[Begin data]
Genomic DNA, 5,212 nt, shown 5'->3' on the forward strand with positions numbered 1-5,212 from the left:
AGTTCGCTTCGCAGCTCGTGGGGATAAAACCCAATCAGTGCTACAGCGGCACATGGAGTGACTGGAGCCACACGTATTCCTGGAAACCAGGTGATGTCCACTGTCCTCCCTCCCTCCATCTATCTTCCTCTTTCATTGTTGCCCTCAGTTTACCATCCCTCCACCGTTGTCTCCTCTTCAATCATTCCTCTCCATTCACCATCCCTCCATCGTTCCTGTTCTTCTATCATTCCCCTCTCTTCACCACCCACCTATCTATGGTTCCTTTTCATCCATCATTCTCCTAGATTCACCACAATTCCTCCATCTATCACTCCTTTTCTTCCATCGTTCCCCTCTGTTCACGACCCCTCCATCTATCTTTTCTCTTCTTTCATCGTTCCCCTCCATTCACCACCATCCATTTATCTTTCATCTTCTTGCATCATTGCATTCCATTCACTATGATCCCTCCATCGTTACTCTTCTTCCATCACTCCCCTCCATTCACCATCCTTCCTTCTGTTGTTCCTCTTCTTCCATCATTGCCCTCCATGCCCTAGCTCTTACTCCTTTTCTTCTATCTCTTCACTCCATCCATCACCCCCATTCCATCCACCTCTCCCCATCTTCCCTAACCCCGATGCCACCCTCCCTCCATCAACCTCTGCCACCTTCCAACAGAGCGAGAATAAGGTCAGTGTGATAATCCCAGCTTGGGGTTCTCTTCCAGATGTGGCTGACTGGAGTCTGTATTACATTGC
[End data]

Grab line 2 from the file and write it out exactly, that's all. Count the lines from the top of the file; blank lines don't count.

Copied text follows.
AGTTCGCTTCGCAGCTCGTGGGGATAAAACCCAATCAGTGCTACAGCGGCACATGGAGTGACTGGAGCCACACGTATTCCTGGAAACCAGGTGATGTCCACTGTCCTCCCTCCCTCCATCTATCTTCCTCTTTCATTGTTGCCCTCAGTTTACCATCCCTCCACCGTTGTCTCCTCTTCAATCATTCCTCTCCATTCACCATCCCTCCATCGTTCCTGTTCTTCTATCATTCCCCTCTCTTCACCACCCACCTATCTATGGTTCCTTTTCATCCATCATTCTCCTAGATTCACCACAATTCCTCCATCTATCACTCCTTTTCTTCCATCGTTCCCCTCTGTTCACGACCCCTCCATCTATCTTTTCTCTTCTTTCATCGTTCCCCTCCATTCACCACCATCCATTTATCTTTCATCTTCTTGCATCATTGCATTCCATTCACTATGATCCCTCCATCGTTACTCTTCTTCCATCACTCCCCTCCATTCACCATCCTTCCTTCTGTTGTTCCTCTTCTTCCATCATTGCCCTCCATGCCCTAGCTCTTACTCCTTTTCTTCTATCTCTTCACTCCATCCATCACCCCCATTCCATCCACCTCTCCCCATCTTCCCTAACCCCGATGCCACCCTCCCTCCATCAACCTCTGCCACCTTCCAACAGAGCGAGAATAAGGTCAGTGTGATAATCCCAGCTTGGGGTTCTCTTCCAGATGTGGCTGACTGGAGTCTGTATTACATTGC